“It’s just a way to say to the community that we’ve been here for 35 years and we appreciate our community and the people out there,” executive director Al Reis said. “Just a way of, I guess, letting people know about our presence, and that we’d like to have as many people come out and just have a meal with us and visit for a little while on the grounds here.”
Since its founding, the Mobile Crisis Unit has been active all over the city confronting matters such as substance abuse, gambling problems, mental health issues and domestic violence. While their calls most frequently involve emergency child protection services, the unit also provides emergency financial services, home care for the elderly and a designated sexual assault program.
“We have always done crisis intervention, from the time we started service in 1977 right up to (the) present date,” Reis said. “We’re all about crisis intervention services and we’re here 24/7, seven days a week, which has been the case with us over the years.”
Throughout its history, the Mobile Crisis Unit has evolved in parallel with the city it serves.
“We’ve changed with the community as the community’s needs have changed,” Reis said. “Our services have changed to adapt to those needs, but still being responsive to whatever the crisis may be that comes up. We’ve grown in staff, we’ve grown in numbers of calls, we’ve grown in all those kinds of ways. We’ve changed locations — we’re in our fourth location now over the 35-year timeframe.”
We’ve changed with the community as the community’s needs have changed. - Al Reis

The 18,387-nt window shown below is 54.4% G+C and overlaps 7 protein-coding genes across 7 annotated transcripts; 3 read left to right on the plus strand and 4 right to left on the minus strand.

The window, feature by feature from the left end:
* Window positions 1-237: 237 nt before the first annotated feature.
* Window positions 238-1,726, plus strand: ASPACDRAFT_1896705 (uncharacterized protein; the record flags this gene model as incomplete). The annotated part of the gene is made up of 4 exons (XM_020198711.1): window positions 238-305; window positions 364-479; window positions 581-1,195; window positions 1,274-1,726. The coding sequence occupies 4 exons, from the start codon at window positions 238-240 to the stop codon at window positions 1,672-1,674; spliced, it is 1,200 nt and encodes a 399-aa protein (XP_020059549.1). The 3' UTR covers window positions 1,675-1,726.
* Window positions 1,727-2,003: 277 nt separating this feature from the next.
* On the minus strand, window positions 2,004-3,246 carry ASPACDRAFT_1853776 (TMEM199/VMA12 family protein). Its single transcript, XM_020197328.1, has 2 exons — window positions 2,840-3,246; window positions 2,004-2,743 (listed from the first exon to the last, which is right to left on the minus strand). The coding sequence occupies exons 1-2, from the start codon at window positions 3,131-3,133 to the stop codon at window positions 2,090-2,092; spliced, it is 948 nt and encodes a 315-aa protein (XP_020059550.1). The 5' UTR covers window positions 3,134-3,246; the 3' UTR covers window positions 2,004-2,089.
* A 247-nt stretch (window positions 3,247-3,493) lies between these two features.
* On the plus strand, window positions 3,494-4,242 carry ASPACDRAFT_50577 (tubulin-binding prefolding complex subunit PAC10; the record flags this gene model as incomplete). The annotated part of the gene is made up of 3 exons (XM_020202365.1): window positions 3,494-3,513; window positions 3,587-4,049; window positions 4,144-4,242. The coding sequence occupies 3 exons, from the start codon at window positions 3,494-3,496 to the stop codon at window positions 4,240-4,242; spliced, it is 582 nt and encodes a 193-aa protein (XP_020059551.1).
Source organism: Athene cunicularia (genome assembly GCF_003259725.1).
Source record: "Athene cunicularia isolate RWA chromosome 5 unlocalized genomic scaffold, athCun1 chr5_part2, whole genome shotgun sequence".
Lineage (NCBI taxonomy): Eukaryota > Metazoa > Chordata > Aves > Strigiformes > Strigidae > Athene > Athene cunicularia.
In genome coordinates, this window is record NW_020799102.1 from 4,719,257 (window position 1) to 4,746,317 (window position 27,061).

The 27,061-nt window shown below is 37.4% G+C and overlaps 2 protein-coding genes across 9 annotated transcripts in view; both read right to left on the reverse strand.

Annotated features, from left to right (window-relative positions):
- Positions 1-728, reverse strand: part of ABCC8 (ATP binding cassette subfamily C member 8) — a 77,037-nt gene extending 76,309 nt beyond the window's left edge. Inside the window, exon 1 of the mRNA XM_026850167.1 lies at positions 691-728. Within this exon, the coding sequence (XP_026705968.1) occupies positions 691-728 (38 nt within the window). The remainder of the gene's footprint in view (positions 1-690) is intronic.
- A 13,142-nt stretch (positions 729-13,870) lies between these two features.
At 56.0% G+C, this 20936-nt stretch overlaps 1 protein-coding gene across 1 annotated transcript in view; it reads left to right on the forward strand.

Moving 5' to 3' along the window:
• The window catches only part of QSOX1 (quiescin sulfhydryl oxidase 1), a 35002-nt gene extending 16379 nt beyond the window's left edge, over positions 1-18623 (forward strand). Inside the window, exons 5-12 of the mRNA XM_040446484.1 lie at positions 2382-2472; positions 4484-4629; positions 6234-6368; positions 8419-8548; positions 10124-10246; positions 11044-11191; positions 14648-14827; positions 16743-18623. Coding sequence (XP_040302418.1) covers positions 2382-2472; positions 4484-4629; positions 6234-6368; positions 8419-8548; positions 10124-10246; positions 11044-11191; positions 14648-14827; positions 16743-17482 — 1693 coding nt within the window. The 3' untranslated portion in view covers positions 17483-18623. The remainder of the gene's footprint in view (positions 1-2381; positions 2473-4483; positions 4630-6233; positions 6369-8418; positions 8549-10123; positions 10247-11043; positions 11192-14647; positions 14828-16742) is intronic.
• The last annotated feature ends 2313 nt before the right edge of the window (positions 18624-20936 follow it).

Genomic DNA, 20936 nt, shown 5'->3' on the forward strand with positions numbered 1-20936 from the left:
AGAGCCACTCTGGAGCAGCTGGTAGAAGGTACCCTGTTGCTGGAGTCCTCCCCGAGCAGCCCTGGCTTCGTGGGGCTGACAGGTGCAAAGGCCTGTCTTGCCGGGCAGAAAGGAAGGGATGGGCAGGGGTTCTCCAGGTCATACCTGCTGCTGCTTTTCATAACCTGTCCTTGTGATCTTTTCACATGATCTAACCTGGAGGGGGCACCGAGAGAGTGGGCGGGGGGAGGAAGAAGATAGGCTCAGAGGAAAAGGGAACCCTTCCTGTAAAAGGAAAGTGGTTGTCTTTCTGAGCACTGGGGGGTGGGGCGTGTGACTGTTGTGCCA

In its early years, the unit had seven or eight employees and Reis estimated that it answered 2,500 to 3,000 calls per year. As the decades passed and the community become more aware of its services, the number of staff members at the unit doubled, while annual call volume now hovers around the 10,000 mark.
“We had a really, really busy year this past year, and the year we’re in now currently is also shaping up to be another really busy year,” Reis said. “So I think the numbers bear out that we’ve had a lot of involvement in the community, and that people are for the most part aware of our services. Of course, it’s always helpful to have some word out there and for people to know more about our services.”
Wednesday’s 35th anniversary barbecue will take place from 11 a.m. until 2 p.m. at the Mobile Crisis Unit headquarters, which is located in Unit C at 4050 Second Ave. W. Attendees can mingle with staff members while enjoying hamburgers, hotdogs, cold drinks and cake.
“There’s no cost or anything,” Reis said. “Hopefully it’s going to be a nice fall day and people will be able to come out and enjoy it.”